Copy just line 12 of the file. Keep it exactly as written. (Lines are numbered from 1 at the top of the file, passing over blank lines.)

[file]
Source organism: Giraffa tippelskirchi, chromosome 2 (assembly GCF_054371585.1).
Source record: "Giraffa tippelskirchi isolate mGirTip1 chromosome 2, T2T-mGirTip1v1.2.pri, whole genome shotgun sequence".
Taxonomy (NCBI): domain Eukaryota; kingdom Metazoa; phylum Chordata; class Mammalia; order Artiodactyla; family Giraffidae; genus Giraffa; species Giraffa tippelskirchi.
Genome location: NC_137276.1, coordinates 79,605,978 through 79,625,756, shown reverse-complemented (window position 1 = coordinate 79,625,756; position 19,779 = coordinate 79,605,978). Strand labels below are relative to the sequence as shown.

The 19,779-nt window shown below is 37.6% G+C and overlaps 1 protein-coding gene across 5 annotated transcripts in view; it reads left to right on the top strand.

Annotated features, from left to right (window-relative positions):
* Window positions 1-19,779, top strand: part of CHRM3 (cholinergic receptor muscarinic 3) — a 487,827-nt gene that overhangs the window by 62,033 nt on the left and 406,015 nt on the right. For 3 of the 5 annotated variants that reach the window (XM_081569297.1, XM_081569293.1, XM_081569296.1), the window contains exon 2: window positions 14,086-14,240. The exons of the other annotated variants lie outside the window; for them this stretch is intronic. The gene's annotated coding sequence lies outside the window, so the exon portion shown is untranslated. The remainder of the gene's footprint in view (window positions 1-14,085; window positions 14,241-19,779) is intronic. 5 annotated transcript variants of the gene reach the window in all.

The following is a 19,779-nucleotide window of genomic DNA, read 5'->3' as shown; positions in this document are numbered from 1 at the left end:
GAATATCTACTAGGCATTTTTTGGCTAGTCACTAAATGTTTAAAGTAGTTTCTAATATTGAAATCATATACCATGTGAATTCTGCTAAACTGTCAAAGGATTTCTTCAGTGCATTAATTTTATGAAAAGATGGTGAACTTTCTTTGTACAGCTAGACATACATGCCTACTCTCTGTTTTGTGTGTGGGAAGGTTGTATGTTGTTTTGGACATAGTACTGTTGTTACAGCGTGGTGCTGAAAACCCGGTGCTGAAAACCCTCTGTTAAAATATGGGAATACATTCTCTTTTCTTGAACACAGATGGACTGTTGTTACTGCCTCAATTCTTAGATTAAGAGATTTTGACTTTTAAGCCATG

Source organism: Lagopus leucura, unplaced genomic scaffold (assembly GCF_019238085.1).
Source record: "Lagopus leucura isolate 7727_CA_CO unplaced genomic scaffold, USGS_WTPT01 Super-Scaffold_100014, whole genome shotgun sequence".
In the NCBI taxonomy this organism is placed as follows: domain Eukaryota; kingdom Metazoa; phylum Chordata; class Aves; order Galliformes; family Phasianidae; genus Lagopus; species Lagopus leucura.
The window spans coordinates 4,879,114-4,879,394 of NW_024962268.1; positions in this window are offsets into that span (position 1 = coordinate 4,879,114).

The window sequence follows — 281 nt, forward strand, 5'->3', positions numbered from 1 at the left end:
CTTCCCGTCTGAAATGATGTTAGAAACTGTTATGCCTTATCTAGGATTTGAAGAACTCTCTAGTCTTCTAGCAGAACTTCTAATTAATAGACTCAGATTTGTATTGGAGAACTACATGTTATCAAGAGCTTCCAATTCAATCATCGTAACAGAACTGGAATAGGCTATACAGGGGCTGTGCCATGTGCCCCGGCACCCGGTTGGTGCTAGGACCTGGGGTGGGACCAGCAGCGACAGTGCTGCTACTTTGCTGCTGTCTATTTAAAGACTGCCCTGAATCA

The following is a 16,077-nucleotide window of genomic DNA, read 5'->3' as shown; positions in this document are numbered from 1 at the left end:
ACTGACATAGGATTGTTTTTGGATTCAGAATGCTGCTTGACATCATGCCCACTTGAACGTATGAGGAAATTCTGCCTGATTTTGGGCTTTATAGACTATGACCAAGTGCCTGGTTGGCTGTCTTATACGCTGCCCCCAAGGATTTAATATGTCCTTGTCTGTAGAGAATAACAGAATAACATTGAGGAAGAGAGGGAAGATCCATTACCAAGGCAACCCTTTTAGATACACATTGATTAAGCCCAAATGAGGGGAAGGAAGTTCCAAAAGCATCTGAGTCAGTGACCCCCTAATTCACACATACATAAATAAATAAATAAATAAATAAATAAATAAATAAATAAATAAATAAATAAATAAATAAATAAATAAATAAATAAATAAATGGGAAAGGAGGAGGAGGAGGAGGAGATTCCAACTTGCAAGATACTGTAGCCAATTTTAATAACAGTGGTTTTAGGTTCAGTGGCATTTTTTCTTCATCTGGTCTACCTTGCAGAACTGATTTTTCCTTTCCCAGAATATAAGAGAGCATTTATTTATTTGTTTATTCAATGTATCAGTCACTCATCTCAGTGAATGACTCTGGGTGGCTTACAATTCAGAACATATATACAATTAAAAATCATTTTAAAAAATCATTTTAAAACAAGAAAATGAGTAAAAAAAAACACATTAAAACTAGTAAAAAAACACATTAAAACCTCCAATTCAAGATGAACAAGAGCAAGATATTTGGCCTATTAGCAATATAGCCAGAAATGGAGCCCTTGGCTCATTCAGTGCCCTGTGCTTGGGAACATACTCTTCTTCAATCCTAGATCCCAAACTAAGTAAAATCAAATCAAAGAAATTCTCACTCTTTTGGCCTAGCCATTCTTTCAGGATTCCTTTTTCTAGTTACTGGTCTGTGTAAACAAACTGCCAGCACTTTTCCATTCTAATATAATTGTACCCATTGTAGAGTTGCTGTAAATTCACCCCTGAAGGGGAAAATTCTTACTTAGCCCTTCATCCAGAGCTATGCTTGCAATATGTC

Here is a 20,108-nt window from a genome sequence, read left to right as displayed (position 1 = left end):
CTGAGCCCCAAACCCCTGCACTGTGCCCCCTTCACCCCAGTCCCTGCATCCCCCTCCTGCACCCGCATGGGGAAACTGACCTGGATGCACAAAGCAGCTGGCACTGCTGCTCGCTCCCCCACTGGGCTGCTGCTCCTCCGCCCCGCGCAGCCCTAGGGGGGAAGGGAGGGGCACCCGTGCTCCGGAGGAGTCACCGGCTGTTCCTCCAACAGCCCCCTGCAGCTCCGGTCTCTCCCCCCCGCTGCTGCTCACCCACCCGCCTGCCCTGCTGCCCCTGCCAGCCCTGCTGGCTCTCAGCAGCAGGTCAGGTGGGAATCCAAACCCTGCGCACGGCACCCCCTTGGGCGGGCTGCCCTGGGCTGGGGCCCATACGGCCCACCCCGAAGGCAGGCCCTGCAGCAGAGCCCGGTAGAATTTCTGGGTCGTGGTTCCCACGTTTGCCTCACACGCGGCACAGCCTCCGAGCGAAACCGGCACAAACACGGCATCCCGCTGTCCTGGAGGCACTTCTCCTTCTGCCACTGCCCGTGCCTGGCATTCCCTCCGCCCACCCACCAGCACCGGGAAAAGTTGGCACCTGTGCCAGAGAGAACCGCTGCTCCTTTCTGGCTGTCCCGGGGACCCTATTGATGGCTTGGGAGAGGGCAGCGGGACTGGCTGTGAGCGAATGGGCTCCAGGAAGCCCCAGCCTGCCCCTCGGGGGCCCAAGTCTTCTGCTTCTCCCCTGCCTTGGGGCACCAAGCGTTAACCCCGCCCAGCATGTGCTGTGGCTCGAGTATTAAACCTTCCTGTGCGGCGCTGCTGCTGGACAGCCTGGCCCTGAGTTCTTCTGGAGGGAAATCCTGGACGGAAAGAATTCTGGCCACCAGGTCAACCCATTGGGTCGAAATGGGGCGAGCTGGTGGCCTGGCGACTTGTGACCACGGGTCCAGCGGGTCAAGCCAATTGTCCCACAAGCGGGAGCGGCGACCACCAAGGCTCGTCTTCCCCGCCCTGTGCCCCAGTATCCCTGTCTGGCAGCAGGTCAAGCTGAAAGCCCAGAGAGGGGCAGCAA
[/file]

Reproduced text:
In the NCBI taxonomy this organism is placed as follows: domain Eukaryota; kingdom Metazoa; phylum Chordata; class Aves; order Galliformes; family Phasianidae; genus Lagopus; species Lagopus leucura.